The Obama administration, and the Bush administration, use drones - unmanned, semi-autonomous aircraft - to carry out air strikes on suspected militants outside of Iraq and Afghanistan. Originally used in Yemen in 2002, they are now most commonly used in Somalia, Yemen and Pakistan, to attack elements of Al Qaeda, Al Qaeda elements of al-Shabaab, and like-minded terrorist organizations. Drone strikes are carried out by both the Central Intelligence Agency (CIA) and the military, particularly the clandestine Joint Special Operations Command (JSOC).
Much of what we know is pieces from conjecture, comments, anonymous sources, and a good deal of guessing thrown in. With this in mind, both the CIA and the military have “kill lists”, and if the intelligence is adequate a drone strike may be authorized. The White House apparently approves proposed targets. According to ProPublica, some CIA strikes can be approved directly the CIA director.
The reasoning behind drone strikes is obvious: militants are killed and Americans aren’t. However, even mores than war itself, it presents a massive moral and legal quandary.
How is this legal?
It isn’t. Well, it is? In reality, that is a good question. Days after the 9/11 attacks, Congress passed a nearly unlimited act called the Authorization for Use of Military Force (AUMF), giving the president the ability to take “all necessary and appropriate force” against anyone involved in the attack or harboring those who were (propublica.org), including American citizens. You have to understand that rules don’t always govern the rulemakers; and if they do, they can be amended into a neutered form. When it comes to war, presidents have been dramatically extending their authority since George Washington himself. Though this is a topic for another day (or breakdown), the point is that though the legality is questionable, it isn’t stopping the United States. What’s more, there is no congressional oversight to the drone strikes.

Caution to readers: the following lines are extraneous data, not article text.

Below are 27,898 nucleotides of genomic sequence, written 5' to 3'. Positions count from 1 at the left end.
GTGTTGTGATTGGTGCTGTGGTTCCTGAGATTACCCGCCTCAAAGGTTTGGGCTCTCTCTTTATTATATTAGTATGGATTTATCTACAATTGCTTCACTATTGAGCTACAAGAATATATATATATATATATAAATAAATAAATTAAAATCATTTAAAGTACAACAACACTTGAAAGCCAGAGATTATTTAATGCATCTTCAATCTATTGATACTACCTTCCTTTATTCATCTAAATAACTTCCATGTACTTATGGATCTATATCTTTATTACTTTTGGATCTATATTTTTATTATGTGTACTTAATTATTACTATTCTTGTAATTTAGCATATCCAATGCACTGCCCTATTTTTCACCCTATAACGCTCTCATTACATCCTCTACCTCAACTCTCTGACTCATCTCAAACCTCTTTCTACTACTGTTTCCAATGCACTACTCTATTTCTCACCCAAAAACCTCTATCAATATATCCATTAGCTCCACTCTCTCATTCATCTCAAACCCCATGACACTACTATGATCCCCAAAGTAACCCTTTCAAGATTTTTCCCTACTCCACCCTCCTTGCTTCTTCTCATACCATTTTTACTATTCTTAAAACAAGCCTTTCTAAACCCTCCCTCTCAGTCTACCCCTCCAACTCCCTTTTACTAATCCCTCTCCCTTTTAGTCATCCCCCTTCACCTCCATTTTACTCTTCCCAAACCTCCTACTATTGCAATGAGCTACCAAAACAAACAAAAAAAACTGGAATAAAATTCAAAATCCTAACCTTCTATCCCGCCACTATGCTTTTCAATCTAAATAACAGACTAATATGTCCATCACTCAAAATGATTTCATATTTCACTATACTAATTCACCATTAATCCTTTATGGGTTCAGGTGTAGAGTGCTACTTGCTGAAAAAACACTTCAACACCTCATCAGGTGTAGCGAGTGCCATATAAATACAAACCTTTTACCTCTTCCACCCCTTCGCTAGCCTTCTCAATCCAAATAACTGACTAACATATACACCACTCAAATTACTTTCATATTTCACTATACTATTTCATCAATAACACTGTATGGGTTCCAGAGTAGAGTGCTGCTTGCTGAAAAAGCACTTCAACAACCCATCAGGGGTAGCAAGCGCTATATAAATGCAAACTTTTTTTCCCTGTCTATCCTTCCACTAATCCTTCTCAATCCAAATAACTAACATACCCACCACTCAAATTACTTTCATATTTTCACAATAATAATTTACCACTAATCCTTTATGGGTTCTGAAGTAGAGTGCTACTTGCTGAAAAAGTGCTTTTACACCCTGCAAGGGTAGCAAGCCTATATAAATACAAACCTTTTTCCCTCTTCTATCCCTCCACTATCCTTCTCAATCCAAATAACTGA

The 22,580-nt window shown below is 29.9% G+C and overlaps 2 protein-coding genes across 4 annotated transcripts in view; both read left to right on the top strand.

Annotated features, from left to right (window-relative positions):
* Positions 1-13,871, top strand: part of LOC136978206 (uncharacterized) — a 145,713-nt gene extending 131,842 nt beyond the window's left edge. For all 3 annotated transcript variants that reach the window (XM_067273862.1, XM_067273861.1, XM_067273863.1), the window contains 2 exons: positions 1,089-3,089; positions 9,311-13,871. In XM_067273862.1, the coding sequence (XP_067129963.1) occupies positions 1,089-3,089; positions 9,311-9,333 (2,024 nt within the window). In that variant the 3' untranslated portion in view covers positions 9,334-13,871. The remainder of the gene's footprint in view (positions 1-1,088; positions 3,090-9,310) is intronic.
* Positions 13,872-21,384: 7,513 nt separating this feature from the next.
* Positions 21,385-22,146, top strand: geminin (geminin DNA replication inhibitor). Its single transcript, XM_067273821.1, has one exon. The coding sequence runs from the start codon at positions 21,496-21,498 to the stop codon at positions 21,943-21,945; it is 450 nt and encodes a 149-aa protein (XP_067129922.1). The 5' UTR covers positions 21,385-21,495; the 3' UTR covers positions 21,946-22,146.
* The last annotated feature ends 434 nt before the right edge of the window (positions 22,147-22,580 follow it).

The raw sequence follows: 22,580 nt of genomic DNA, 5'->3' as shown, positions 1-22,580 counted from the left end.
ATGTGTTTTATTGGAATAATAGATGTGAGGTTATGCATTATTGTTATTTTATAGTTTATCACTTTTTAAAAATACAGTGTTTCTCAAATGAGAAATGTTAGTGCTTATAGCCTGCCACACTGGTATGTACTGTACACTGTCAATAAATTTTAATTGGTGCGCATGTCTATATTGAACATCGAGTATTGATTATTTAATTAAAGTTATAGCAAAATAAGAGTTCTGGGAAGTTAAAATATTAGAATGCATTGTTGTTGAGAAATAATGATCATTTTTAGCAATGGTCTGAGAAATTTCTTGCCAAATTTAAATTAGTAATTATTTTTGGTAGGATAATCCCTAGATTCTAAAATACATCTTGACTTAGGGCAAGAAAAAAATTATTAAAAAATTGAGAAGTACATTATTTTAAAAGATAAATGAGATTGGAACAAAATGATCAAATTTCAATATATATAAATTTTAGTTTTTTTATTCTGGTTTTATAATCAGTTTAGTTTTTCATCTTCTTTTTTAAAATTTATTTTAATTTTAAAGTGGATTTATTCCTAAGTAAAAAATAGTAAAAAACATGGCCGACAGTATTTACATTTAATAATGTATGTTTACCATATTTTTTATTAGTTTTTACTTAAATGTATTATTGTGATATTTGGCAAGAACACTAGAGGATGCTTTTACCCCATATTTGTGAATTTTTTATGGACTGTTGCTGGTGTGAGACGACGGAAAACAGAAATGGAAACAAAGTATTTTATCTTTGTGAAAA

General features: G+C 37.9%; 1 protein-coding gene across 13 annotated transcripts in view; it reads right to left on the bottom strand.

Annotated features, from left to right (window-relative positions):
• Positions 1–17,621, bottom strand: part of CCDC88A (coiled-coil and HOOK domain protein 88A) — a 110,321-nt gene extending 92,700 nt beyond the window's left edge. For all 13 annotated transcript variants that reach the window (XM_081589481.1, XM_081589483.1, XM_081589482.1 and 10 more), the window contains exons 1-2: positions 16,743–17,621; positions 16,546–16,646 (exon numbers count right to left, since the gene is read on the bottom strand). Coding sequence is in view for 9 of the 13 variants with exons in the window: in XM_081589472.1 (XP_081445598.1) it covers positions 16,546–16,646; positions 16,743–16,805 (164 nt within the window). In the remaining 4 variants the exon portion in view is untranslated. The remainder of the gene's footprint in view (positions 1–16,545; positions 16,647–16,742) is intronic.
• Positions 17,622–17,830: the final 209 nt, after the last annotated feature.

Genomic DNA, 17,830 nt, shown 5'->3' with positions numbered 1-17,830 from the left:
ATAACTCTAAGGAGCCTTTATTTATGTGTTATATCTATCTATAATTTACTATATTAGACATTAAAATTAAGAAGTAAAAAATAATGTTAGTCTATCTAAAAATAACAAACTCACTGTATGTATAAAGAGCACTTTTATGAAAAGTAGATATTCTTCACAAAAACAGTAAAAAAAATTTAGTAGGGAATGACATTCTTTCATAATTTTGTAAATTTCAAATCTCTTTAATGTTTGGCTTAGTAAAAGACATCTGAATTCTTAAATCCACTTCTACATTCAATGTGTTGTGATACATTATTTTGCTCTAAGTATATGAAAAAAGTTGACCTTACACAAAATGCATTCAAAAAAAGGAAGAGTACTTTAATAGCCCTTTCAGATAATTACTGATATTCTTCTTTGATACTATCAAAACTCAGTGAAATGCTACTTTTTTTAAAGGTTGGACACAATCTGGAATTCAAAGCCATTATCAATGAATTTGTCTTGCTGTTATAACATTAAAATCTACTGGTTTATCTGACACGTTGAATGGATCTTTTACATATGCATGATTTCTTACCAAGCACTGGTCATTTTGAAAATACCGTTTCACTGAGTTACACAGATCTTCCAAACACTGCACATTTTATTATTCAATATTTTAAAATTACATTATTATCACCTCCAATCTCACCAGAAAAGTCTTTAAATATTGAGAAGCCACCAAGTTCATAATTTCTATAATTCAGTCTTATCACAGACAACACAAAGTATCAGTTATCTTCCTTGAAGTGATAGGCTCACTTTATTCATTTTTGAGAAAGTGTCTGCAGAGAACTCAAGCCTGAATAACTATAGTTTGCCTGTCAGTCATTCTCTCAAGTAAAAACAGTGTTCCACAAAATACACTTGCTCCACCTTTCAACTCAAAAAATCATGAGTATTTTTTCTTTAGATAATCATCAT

What about Civilian deaths?
Civilian deaths happen. The Bureau of Investigative Journalism says that between 475 to 891 civilian deaths have occurred since the drone strike program began. The government assures the public that they do all they can to keep civilian deaths limited. Due to the extreme secretive nature of the drone strikes and the lack of public oversight, we have no idea how much that is, and just have to take the government at its word. This is a dubitable prospect at best for even the most ardent supporter. Furthermore, it has come to light that the government counts all adult males killed in drone strikes as militants, regardless of evidence to the contrary. This means that the government’s estimates - always lower than outside sources - are almost doubtlessly too low.
Is this good or bad?
That is an impossible question.
The Bad: There is massive backlash against the drone strikes. Like in all forms of war, civilian casualties occur. Sites like livingunderdrones.org document a life where innocent Pakistanis live in constant fear of the buzz of drones. The stories of innocent men, women, and children blown up by a drone strike while going about their daily lives are countless. To many, this makes the program completely atrocious and the Obama administration a demonic institution. Ravings about the terror of the drone strikes are one f the most commonly leveled reasons on the blogosphere for loathing the Obama administration.
- They work.
- Americans don’t die in the process.
According to the New York Times, Al Qaeda, the Taliban, and affiliated groups have been weakened by drone strikes. The government frequently releases news that key figures Al Qaeda have been killed by drone strikes. According to Avery Plaw, a political science professor at the University of Massachussets, Dartmouth, evidence exists that other means of reaching Al Qaeda and affiliates in regions that are largely lawless could cause more civilian harm than the drone strikes do.
This moral quandary is nothing new. Nearly seventy years after the fact people are still debating the legitimacy of the atomic bomb strikes on Japan that ultimately ended World War II (seriously, read Paul Fussel’s “Thank God for the Atom Bomb”. One of the best political science articles I’ve ever read). The drone strike debate - and the questions it evokes - are shockingly similar. Do/should we have bombed? Would the alternatives be/have been any better for civilians? How many of our soldiers will/would have died, and are we/should we have been willing to risk make that sacrifice?